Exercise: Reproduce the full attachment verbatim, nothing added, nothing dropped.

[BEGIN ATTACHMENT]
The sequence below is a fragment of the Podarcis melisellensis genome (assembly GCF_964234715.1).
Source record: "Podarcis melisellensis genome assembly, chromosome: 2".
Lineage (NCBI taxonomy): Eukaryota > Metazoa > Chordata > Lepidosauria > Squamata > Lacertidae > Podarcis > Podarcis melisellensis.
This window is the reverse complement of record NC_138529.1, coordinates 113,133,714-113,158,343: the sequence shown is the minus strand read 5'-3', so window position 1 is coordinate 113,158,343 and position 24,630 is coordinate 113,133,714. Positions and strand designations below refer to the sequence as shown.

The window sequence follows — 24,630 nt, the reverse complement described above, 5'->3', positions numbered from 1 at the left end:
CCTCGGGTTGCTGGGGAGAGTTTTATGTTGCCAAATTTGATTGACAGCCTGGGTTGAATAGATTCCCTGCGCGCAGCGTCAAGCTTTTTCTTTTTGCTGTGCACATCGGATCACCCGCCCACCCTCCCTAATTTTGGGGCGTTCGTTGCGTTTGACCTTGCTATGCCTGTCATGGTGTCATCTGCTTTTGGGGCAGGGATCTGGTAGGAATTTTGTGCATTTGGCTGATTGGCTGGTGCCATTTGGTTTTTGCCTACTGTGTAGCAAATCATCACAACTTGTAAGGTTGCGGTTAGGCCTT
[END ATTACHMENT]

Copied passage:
The sequence below is a fragment of the Podarcis melisellensis genome (assembly GCF_964234715.1).
Source record: "Podarcis melisellensis genome assembly, chromosome: 2".
Lineage (NCBI taxonomy): Eukaryota > Metazoa > Chordata > Lepidosauria > Squamata > Lacertidae > Podarcis > Podarcis melisellensis.
This window is the reverse complement of record NC_138529.1, coordinates 113,133,714-113,158,343: the sequence shown is the minus strand read 5'-3', so window position 1 is coordinate 113,158,343 and position 24,630 is coordinate 113,133,714. Positions and strand designations below refer to the sequence as shown.

The window sequence follows — 24,630 nt, the reverse complement described above, 5'->3', positions numbered from 1 at the left end:
CCTCGGGTTGCTGGGGAGAGTTTTATGTTGCCAAATTTGATTGACAGCCTGGGTTGAATAGATTCCCTGCGCGCAGCGTCAAGCTTTTTCTTTTTGCTGTGCACATCGGATCACCCGCCCACCCTCCCTAATTTTGGGGCGTTCGTTGCGTTTGACCTTGCTATGCCTGTCATGGTGTCATCTGCTTTTGGGGCAGGGATCTGGTAGGAATTTTGTGCATTTGGCTGATTGGCTGGTGCCATTTGGTTTTTGCCTACTGTGTAGCAAATCATCACAACTTGTAAGGTTGCGGTTAGGCCTT